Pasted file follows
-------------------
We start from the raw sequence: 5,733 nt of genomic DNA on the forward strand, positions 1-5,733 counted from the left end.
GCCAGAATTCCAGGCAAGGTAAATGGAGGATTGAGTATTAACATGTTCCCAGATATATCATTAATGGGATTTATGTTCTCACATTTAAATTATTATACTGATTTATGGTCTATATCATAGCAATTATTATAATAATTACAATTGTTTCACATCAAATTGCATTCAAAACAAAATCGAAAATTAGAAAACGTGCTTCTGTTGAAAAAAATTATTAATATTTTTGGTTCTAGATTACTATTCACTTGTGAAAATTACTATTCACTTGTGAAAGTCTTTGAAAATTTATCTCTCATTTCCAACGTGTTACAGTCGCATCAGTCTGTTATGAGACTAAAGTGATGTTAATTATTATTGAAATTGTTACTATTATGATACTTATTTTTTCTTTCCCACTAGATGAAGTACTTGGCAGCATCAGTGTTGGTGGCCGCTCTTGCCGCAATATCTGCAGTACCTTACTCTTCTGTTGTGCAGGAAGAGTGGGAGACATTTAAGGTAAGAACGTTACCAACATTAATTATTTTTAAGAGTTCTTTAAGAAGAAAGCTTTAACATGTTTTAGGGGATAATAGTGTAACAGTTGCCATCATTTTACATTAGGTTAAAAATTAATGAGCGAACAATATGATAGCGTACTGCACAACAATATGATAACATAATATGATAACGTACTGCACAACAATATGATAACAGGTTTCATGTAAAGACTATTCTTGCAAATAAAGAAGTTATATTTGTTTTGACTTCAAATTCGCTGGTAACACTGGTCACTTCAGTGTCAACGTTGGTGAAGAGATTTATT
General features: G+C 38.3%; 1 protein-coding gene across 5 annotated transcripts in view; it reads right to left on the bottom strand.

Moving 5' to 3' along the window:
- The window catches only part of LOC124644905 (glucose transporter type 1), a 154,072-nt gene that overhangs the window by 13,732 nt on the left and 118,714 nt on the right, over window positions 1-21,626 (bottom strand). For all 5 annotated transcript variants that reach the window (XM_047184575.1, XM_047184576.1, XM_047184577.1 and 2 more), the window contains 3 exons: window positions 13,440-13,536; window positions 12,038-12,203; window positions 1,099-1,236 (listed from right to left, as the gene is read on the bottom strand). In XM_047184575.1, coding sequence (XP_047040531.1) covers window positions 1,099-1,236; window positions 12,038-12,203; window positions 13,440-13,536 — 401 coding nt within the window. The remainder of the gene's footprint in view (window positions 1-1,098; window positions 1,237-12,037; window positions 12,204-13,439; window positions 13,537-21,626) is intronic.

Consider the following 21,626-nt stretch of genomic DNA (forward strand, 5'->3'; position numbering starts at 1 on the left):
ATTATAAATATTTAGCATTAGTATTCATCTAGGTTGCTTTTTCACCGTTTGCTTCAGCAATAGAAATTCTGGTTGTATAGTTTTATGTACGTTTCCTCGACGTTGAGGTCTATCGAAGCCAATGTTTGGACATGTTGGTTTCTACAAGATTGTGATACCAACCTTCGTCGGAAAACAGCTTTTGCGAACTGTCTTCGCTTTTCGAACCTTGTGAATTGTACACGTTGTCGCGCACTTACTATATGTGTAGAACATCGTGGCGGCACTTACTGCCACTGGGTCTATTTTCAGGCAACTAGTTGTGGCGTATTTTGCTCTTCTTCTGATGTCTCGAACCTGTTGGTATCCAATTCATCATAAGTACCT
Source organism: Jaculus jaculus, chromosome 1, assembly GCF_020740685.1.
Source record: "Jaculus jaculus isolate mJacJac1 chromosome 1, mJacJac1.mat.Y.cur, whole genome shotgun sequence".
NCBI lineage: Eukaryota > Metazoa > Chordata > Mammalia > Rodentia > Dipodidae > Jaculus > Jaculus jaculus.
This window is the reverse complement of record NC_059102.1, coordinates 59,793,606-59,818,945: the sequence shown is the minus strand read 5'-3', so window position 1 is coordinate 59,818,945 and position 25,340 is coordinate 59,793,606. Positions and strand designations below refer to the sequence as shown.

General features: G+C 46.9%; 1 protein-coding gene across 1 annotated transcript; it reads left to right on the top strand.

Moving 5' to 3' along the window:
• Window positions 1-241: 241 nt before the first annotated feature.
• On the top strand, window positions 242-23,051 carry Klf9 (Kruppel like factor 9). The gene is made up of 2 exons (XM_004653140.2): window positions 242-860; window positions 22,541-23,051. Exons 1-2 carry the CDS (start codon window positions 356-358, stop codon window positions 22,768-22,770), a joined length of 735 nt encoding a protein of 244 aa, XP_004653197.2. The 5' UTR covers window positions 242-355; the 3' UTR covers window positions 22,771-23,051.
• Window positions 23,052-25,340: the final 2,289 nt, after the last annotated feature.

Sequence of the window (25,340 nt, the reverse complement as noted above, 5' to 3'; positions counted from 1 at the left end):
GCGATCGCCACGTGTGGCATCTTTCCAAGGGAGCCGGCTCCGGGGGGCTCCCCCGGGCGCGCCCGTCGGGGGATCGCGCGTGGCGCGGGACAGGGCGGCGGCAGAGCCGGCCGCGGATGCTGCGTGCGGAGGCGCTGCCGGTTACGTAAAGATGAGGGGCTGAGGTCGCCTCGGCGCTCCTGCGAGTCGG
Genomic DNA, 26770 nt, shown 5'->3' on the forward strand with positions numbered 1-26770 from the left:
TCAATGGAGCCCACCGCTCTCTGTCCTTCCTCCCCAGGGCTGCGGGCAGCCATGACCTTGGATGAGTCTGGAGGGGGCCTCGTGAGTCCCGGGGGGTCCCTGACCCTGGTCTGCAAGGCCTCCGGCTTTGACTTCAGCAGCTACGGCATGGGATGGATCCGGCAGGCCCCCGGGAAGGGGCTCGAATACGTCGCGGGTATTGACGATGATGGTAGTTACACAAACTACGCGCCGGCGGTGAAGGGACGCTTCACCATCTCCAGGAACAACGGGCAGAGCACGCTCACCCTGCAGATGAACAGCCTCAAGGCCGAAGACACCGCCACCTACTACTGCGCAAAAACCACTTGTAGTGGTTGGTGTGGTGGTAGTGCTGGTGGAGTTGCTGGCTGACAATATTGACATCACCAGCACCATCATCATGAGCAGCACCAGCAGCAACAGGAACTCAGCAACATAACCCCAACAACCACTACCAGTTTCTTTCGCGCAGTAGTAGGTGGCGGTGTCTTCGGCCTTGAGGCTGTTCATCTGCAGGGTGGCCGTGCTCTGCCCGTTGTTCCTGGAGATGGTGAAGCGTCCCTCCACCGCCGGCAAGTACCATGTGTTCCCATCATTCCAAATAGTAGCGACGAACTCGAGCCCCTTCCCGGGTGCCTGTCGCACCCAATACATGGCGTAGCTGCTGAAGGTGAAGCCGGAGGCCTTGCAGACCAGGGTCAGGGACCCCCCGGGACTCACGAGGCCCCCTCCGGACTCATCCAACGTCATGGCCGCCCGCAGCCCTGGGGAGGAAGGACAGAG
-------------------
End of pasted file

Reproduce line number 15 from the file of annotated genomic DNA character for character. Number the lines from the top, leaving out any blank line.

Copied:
• On the top strand, window positions 242-23,051 carry Klf9 (Kruppel like factor 9). The gene is made up of 2 exons (XM_004653140.2): window positions 242-860; window positions 22,541-23,051. Exons 1-2 carry the CDS (start codon window positions 356-358, stop codon window positions 22,768-22,770), a joined length of 735 nt encoding a protein of 244 aa, XP_004653197.2. The 5' UTR covers window positions 242-355; the 3' UTR covers window positions 22,771-23,051.